"Fresh Lemon and Sweet Basil" sounds like it should be a very soothing flavor combination, doesn't it?  You can identify this flavor by the six-petal flower and the yellow color on the top.  The cocoa scent is good but the lemon and basil really are the dominant fragrances for these pieces. Surprisingly the flavor is very different than the scent.  The lemon and basil are more subtle, toning down the bitterness of the chocolate which is much smoother in texture than the other four combinations in this collection.  It almost tones the chocolate down a bit too much but I still think this was a good balance that might appeal the best to the milk chocolate lover who wants to venture into the lighter dark chocolates.

Finally we end with the "Cayenne and Chili Powder" which I'm sure you are thinking "this must be a hot chocolate" -- you have no idea so let me take you on this journey and give you a bit of a warning.  Don't let the beauty of these flowers with red centers fool you; these are HOT.  The scent will fool you too, I had to keep breathing in and breathing in the fragrance to even get a hint of anything other than dark chocolate.  I only took a small bite, about 1/3 the flower because this is part of our ritual here for all of the volunteers who do the reviews for The Chocolate Cult.  The first think I noticed was a nice strong chocolate flavor with a slightly grainy texture.  With chew though the heat built up higher, higher, and higher.  I couldn't even finish one piece it was just too hot so much so that I can't say I recall much of the chocolate but the time I was done with the 1/3 bite I took.  Luckily I take notes as I go along.  The burning continued well after water and swallowing.  This was my least favorite combination of flavors or any chocolate from any company I have ever had because the heat burnt out all of the chocolatey goodness.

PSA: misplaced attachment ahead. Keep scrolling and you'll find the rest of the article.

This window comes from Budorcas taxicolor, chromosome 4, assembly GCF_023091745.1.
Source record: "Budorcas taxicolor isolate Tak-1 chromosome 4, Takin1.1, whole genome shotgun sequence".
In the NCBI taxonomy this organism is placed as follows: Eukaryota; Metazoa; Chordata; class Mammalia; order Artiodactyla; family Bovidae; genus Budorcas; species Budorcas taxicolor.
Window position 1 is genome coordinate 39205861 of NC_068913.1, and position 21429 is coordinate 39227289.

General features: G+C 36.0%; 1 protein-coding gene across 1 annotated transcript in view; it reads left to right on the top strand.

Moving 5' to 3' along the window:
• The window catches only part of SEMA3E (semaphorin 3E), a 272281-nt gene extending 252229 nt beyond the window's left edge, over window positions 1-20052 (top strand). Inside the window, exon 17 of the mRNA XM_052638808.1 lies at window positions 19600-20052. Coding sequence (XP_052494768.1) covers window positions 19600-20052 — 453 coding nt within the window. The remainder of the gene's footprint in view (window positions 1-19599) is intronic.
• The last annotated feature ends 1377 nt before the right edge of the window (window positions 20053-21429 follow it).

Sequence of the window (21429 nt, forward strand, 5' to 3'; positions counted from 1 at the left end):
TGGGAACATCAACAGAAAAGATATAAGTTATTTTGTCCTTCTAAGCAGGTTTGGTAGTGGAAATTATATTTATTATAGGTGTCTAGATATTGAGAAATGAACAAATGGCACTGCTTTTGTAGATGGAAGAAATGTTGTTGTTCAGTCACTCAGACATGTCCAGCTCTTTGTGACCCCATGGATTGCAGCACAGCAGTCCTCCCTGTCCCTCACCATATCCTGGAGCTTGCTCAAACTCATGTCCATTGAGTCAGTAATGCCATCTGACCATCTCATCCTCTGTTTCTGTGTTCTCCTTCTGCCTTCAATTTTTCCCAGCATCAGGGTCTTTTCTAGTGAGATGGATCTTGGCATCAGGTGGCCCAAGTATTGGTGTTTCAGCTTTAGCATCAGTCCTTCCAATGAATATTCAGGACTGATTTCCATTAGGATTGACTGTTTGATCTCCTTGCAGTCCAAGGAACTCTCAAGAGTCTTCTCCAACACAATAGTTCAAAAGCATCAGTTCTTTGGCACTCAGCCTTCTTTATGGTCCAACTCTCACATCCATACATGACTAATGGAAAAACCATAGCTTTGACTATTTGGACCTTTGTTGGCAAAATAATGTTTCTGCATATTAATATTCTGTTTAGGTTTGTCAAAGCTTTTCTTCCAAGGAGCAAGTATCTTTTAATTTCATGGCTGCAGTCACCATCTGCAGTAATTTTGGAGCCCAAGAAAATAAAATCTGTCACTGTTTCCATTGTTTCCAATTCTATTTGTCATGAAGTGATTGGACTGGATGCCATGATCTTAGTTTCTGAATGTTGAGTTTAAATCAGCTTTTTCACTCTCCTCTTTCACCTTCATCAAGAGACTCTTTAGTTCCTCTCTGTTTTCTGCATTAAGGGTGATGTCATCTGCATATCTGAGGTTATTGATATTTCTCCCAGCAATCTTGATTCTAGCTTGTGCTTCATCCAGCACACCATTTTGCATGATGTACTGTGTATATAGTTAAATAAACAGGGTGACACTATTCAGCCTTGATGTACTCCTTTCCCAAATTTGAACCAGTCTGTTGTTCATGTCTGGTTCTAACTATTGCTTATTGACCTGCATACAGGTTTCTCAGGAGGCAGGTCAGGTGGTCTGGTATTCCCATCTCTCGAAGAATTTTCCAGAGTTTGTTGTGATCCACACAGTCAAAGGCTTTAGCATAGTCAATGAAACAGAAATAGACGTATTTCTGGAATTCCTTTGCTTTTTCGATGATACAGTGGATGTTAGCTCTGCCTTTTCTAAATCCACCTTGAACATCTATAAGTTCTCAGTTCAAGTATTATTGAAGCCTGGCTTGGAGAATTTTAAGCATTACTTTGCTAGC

Here's the story.  I tried these at a convention.  As you may know from reading me here or reading my other work, I'm a published author and book reviewer.  I got to 6+ conventions a year, most of these from May through August. I often take offerings with me and what I don't need I share at my table where I sell and sign books.  When I had the 10 extra pieces from this box set out, people stopped, looked and then asked "what is this flavor" and they'd point to a piece.  All except for one guy who just picked up the flower with the red center and popped the entire thing into his mouth.  My eyes went wide and I asked what he just ate.  He told me as he chewed.  I informed him that it was a very hot flavor but he laughed for a moment then stopped.  He assured me that he liked hot food.  Within a minute he was sprinting for the water fountain.

Also ask what a chocolate is before you pop it into your mouth, Sisters and Brothers!

All of these chocolates are dark (54%) and well made, the cocoa content itself means that even milk chocolate lovers might be open to trying these.  Every one of them made a sharp snap when I took a bite, a sign of purity, but they also all had a bit of grainy texture to them probably from the added spices and flavors.  These are not chocolates to gobble down as the one man who put an entire piece in to his mouth above demonstrated.  The result is that these are not chocolates for everyone and you need to be aware of that before you buy or give these as gifts. But if you like spice, if you have an adventuresome palate and you want to try something very original, these can make a good Sacrament for you.

There is Spice Rack Chocolates for you all to consider.  Remember if you are eating spicy chocolate do not pig out on them.  Give your mouth time to adjust to each combination of spices and determine what you like best.  You might enjoy flavors you couldn't have imagined even went together if you take the time to slowly try them.  If you are thinking of adding spice to your chocolate please remember that the cocoa, the chocolate, still needs to be the last and lasting flavor.